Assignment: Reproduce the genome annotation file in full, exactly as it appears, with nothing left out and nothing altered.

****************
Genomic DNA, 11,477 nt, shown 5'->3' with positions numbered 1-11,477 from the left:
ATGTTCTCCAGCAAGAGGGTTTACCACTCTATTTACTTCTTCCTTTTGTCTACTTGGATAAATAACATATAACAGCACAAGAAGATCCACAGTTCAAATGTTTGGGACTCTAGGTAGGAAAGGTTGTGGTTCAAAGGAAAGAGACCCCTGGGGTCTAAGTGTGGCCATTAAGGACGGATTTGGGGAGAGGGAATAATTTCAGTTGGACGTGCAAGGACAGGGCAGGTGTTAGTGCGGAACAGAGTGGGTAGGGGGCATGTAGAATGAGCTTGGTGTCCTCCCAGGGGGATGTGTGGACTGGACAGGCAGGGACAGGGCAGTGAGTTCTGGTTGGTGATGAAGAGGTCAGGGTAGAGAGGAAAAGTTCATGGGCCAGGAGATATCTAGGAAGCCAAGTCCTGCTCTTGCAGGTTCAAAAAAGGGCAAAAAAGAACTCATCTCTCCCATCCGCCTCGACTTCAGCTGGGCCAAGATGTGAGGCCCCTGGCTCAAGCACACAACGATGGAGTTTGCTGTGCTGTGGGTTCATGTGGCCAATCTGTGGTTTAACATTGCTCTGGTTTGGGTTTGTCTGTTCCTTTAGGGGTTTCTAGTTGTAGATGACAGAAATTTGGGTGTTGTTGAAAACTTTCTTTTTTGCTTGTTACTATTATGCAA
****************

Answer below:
Genomic DNA, 11,477 nt, shown 5'->3' with positions numbered 1-11,477 from the left:
ATGTTCTCCAGCAAGAGGGTTTACCACTCTATTTACTTCTTCCTTTTGTCTACTTGGATAAATAACATATAACAGCACAAGAAGATCCACAGTTCAAATGTTTGGGACTCTAGGTAGGAAAGGTTGTGGTTCAAAGGAAAGAGACCCCTGGGGTCTAAGTGTGGCCATTAAGGACGGATTTGGGGAGAGGGAATAATTTCAGTTGGACGTGCAAGGACAGGGCAGGTGTTAGTGCGGAACAGAGTGGGTAGGGGGCATGTAGAATGAGCTTGGTGTCCTCCCAGGGGGATGTGTGGACTGGACAGGCAGGGACAGGGCAGTGAGTTCTGGTTGGTGATGAAGAGGTCAGGGTAGAGAGGAAAAGTTCATGGGCCAGGAGATATCTAGGAAGCCAAGTCCTGCTCTTGCAGGTTCAAAAAAGGGCAAAAAAGAACTCATCTCTCCCATCCGCCTCGACTTCAGCTGGGCCAAGATGTGAGGCCCCTGGCTCAAGCACACAACGATGGAGTTTGCTGTGCTGTGGGTTCATGTGGCCAATCTGTGGTTTAACATTGCTCTGGTTTGGGTTTGTCTGTTCCTTTAGGGGTTTCTAGTTGTAGATGACAGAAATTTGGGTGTTGTTGAAAACTTTCTTTTTTGCTTGTTACTATTATGCAA